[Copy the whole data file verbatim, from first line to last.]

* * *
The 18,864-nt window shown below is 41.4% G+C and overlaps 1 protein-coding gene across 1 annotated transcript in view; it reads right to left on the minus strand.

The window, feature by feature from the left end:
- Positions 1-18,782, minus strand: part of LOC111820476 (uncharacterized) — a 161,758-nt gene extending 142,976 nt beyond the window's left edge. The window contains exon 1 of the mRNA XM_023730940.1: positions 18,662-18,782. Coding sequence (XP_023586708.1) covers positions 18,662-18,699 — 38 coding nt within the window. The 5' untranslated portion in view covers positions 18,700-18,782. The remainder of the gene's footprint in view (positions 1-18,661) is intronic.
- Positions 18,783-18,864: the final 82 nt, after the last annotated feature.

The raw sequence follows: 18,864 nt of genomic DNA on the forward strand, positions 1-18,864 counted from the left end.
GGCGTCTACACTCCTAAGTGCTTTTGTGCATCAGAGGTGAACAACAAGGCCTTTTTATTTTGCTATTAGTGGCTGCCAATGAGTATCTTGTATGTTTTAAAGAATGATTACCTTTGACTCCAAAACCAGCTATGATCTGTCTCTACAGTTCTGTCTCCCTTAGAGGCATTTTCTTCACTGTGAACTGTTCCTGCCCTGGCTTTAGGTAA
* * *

The 18,864-nt window shown below is 41.4% G+C and overlaps 1 protein-coding gene across 1 annotated transcript in view; it reads right to left on the minus strand.

The window, feature by feature from the left end:
- Positions 1-18,782, minus strand: part of LOC111820476 (uncharacterized) — a 161,758-nt gene extending 142,976 nt beyond the window's left edge. The window contains exon 1 of the mRNA XM_023730940.1: positions 18,662-18,782. Coding sequence (XP_023586708.1) covers positions 18,662-18,699 — 38 coding nt within the window. The 5' untranslated portion in view covers positions 18,700-18,782. The remainder of the gene's footprint in view (positions 1-18,661) is intronic.
- Positions 18,783-18,864: the final 82 nt, after the last annotated feature.

The raw sequence follows: 18,864 nt of genomic DNA on the forward strand, positions 1-18,864 counted from the left end.
GGCGTCTACACTCCTAAGTGCTTTTGTGCATCAGAGGTGAACAACAAGGCCTTTTTATTTTGCTATTAGTGGCTGCCAATGAGTATCTTGTATGTTTTAAAGAATGATTACCTTTGACTCCAAAACCAGCTATGATCTGTCTCTACAGTTCTGTCTCCCTTAGAGGCATTTTCTTCACTGTGAACTGTTCCTGCCCTGGCTTTAGGTAA